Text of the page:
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Studentship - Railway Maintenance Modelling

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  • Full or part time
    Prof J Andrews
  • Application Deadline
    Applications accepted all year round
  • Funded PhD Project (European/UK Students Only)
    Funded PhD Project (European/UK Students Only)

Project Description

The UK railway comprises of 20,000 miles of track and over 40,000 bridges. Much of the infrastructure is aging and, in order to satisfy the future demand for passenger and freight transport, will experience increased traffic densities and loads. The maintenance of such systems, to ensure a safe and reliable service restricted by limited financial resources, is a significant challenge and needs to be carefully managed. Computer models are used to support the decision making to establish the most cost effective maintenance strategy. The University of Nottingham is Network Rail’s Strategic University Partner in Asset Management and the Asset Management Research Group specialises in the development of models to support the asset management process. These models include the prediction of the rate of degradation of different railway assets, the effects on the asset state provided by different maintenance strategies and the optimisation of the maintenance strategy accounting for the limited resources available and the operational requirements of the railway.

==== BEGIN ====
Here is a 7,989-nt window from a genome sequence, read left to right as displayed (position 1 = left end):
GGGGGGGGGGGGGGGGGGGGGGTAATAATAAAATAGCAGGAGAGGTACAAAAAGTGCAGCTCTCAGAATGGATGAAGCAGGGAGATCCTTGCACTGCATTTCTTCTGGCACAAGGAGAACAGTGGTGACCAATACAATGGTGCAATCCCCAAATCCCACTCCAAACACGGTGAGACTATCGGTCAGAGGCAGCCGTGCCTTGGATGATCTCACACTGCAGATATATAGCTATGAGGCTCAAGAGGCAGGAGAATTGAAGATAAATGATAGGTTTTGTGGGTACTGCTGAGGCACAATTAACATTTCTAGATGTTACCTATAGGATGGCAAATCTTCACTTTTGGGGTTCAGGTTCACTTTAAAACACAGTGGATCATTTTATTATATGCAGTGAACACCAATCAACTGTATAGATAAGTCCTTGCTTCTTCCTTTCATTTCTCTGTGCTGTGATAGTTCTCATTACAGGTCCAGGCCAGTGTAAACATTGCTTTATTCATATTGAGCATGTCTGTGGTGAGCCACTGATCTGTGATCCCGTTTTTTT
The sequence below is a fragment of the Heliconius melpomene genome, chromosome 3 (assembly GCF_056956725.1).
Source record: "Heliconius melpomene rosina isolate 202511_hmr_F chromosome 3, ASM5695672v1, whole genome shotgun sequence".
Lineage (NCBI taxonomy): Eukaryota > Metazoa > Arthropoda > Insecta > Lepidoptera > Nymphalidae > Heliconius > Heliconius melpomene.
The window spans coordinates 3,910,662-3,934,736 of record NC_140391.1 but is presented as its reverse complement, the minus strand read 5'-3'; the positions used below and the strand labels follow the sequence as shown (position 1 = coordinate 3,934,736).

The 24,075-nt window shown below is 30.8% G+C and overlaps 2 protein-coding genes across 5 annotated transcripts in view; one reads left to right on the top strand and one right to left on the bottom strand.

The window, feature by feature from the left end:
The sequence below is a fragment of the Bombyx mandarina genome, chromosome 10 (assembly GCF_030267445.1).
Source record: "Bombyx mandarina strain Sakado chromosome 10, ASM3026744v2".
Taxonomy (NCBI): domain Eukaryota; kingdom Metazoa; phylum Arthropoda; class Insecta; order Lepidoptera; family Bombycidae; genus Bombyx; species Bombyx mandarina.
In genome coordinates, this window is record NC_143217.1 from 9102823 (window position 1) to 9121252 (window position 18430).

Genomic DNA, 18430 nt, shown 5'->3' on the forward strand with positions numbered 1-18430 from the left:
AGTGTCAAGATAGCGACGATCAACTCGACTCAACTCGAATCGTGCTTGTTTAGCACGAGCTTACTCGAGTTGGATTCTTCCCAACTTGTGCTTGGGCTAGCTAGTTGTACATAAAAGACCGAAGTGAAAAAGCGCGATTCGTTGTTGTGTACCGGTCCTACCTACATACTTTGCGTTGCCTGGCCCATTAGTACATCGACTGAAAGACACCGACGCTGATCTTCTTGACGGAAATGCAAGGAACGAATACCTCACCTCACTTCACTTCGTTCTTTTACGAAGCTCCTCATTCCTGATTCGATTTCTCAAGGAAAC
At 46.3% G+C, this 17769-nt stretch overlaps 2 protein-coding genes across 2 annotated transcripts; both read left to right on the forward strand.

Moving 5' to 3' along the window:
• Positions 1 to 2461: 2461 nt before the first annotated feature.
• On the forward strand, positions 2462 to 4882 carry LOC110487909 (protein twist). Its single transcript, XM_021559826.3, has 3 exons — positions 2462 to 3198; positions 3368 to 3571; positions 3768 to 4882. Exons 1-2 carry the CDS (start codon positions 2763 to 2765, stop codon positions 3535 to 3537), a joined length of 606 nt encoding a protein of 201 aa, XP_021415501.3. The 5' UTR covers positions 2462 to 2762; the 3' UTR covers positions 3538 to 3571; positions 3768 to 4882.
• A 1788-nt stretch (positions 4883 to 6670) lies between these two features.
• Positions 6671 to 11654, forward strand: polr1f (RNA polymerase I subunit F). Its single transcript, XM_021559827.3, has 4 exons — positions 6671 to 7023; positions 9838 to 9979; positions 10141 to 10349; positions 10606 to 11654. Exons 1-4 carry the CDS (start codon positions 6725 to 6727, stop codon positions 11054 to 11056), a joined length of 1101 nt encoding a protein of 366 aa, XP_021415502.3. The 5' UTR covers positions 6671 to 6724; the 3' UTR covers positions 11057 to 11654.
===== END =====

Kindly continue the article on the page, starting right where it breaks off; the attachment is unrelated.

Several projects are now available to predict the effects of maintenance on the railway operation. Some of these are focused on particular asset types such as: track, ballast, sleepers, points, electrification and signalling systems. Another aims to combine previous models developed to consider the maintenance of the individual system elements to formulate a system or route model. This will enable the most effective decision support accounting for issues (such as line possession, service provision and budget) which affect the route rather than the asset. The modelling methodology will be based on Petri nets.

Further details can be obtained from Prof John Andrews ([email protected])

Funding Notes

The successful candidate will have (or will be about to receive) at least an upper second class degree in mathematics, engineering, physics or computer science with a strong skills in modelling and the development of software.

The studentship will cover PhD tuition fees and a tax free stipend for three years (£13,863 for the 2014-15 academic year). Due to funding restrictions this studentship is only available to UK/EU students.

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